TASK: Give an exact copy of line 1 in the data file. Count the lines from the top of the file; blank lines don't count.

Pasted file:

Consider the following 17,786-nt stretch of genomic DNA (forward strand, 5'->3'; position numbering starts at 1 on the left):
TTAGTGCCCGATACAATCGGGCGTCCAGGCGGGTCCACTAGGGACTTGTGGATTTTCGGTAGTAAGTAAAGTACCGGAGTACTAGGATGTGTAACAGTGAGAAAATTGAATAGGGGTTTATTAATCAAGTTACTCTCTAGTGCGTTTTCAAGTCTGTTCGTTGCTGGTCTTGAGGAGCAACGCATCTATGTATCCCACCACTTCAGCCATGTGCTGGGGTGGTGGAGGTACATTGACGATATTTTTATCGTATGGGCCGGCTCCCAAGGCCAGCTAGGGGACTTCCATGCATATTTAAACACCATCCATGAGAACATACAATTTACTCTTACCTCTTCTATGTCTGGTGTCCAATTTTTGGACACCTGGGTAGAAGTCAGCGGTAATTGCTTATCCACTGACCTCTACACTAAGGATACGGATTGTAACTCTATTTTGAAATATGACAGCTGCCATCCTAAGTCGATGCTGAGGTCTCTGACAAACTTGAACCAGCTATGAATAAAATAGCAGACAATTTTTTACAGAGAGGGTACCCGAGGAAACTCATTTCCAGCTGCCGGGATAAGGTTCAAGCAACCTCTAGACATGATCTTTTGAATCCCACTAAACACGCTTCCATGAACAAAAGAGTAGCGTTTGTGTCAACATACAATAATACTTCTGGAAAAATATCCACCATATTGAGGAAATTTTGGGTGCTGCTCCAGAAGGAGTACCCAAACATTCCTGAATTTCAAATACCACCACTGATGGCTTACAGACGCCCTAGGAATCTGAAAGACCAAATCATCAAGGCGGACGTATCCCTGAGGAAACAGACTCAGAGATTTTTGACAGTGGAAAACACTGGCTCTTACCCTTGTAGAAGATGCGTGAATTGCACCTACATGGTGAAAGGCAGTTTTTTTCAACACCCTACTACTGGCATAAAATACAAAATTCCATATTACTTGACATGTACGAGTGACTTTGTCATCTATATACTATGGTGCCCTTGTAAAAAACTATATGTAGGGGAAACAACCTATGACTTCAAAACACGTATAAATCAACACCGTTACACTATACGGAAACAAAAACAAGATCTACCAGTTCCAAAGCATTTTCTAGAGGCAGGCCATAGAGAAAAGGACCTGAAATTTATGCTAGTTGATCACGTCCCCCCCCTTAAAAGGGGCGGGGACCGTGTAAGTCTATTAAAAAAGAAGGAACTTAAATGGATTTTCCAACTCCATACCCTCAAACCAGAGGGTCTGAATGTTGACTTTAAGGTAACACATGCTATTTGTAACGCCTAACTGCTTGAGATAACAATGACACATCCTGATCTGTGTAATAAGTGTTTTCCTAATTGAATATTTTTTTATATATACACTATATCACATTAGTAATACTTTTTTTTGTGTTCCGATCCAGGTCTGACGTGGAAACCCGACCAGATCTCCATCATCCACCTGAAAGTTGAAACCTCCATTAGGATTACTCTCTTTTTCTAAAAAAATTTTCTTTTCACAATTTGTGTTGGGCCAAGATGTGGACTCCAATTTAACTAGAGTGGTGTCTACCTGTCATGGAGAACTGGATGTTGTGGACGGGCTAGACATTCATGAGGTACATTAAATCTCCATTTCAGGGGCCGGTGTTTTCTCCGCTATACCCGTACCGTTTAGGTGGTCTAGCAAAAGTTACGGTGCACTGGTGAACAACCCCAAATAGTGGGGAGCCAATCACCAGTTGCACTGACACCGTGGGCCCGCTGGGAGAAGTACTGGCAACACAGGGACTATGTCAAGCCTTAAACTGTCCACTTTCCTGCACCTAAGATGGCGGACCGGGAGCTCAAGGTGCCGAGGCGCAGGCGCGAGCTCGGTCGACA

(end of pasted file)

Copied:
Consider the following 17,786-nt stretch of genomic DNA (forward strand, 5'->3'; position numbering starts at 1 on the left):